The other day one of my students came by my office to ask about his essay. He’d found a book that suggested that the human species was split into 3 races (black, white, & oriental, in case you’re wondering), & that these races differed in things like fecundity and birth rate. Should he include this information in his essay?
I advised him to do a bit more reading on the subject – modern genetics suggests that there’s very little to support the old concept of ‘race’. And in any case, it’s always a good idea, before you cite a single source, to read around & see how well-supported that particular viewpoint is.
And then this morning I found Darwin’s own take on the issue of human ‘race’ – I’ve pasted it here below for you to read & think about.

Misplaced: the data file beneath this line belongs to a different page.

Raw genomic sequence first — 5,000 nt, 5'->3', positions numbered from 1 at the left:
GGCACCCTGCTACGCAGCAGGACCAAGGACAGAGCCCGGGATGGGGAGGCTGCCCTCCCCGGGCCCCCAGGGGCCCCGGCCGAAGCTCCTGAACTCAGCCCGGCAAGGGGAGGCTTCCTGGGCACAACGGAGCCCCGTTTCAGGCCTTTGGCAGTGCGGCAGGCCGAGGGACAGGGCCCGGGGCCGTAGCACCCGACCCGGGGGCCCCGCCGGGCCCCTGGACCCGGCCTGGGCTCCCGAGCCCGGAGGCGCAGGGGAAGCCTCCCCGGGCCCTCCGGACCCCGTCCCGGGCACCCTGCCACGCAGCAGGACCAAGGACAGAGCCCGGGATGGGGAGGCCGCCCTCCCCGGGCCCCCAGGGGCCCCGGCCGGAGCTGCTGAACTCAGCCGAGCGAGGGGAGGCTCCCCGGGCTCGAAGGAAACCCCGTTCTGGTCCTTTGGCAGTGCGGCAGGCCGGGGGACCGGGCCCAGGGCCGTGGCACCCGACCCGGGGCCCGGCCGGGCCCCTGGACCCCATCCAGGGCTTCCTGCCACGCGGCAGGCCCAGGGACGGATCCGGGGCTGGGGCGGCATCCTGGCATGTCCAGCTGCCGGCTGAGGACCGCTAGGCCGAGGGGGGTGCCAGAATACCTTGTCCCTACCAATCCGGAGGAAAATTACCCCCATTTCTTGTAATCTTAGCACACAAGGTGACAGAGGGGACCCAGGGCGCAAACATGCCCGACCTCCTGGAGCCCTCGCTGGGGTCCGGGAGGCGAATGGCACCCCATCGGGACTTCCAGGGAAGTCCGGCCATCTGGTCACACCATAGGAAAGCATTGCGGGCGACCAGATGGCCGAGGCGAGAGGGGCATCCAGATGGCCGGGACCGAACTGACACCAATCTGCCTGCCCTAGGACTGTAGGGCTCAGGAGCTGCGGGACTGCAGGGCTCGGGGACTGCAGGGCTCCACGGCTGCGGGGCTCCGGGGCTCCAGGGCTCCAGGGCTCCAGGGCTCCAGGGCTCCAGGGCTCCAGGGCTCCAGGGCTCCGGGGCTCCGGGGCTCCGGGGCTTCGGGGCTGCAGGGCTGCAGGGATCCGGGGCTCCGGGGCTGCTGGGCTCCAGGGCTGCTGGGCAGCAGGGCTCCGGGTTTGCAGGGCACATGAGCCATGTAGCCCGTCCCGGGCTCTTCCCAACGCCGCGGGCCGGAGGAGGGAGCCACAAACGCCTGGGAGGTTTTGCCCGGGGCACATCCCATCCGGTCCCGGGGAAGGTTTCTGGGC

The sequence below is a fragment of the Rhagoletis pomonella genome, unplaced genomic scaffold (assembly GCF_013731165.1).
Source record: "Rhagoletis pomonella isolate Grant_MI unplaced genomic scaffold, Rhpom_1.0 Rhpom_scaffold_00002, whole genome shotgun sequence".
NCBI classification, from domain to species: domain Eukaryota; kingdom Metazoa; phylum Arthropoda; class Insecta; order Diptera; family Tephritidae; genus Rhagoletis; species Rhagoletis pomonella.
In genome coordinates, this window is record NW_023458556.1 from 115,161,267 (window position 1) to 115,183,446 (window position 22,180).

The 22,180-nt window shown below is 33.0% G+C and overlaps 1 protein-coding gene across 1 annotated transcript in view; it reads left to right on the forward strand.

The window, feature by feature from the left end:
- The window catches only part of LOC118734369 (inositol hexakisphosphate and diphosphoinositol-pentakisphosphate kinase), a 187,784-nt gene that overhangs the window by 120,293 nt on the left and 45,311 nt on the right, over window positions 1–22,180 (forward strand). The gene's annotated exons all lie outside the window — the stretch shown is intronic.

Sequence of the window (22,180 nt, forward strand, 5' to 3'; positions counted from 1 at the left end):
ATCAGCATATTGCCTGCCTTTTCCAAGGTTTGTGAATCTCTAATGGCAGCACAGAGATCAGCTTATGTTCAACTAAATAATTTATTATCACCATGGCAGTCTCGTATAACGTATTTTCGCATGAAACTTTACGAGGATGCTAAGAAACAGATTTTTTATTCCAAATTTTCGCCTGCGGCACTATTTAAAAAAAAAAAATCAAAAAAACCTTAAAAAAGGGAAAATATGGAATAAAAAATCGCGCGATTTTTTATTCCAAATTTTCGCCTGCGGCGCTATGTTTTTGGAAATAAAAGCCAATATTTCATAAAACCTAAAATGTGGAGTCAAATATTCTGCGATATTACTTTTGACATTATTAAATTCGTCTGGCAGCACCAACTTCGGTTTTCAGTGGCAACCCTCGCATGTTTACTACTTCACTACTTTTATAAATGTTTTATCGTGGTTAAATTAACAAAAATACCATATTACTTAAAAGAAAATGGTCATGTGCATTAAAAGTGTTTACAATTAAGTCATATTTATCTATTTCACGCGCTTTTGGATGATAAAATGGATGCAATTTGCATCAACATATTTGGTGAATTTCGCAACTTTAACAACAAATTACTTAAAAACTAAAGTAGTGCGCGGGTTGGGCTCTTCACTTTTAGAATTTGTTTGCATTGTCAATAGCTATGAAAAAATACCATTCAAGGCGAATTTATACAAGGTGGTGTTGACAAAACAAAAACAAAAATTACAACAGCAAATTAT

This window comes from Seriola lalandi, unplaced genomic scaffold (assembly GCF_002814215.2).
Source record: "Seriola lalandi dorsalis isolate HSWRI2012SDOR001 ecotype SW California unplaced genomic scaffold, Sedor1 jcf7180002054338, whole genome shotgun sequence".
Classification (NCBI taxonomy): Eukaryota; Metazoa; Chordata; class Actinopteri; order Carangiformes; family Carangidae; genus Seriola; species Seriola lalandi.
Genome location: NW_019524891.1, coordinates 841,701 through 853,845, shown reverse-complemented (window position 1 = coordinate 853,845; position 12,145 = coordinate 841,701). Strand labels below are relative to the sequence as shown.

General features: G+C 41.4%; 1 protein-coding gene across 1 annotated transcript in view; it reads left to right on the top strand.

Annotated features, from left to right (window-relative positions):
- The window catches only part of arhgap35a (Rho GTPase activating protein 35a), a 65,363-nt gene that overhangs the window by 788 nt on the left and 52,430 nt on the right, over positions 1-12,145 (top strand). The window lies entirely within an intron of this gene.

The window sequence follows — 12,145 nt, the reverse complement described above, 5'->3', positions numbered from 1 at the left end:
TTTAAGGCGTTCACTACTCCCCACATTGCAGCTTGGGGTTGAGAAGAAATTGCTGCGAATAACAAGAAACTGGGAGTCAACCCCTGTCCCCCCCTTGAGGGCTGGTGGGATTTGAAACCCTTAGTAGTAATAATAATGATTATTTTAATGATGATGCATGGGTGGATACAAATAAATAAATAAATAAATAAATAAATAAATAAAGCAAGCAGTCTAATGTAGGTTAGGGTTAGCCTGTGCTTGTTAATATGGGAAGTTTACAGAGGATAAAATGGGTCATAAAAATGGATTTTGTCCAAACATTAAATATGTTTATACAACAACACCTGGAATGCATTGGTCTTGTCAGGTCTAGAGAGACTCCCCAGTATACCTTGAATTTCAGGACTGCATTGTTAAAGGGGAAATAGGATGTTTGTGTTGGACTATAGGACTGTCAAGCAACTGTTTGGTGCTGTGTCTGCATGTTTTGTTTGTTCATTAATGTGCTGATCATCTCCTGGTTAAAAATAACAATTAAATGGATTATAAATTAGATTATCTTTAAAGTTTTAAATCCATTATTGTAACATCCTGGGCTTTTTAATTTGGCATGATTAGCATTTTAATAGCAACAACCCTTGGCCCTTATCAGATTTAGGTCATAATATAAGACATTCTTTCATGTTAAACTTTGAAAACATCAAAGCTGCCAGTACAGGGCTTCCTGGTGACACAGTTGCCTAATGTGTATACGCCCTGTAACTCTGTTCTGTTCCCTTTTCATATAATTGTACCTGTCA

“But the most weighty of all the arguments against treating the races of man as distinct species, is that they graduate into each other, independently in many cases, as far as we can judge, of their having intercrossed. Man has been studied more carefully than any other animal, and yet there is the greatest possible diversity amongst capable judges whether he should be classed as a single species or race, or as two (Virey), as three (Jacquinot), as four (Kant), five (Blumenbach), six (Buffon), seven (Hunter), eight (Agassiz), eleven (Pickering), fifteen (Bory de St-Vincent), sixteen (Desmoulins), twenty-two (Morton), sixty (Crawfurd), or as sixty-three, according to Burke. This diversity of judgment does not prove that the races ought not to be ranked as species, but it shews that they graduate into each other, and that it is hardly possible to discover clear distinctive characters between them.” (C. Darwin, (1871), The Descent of Man)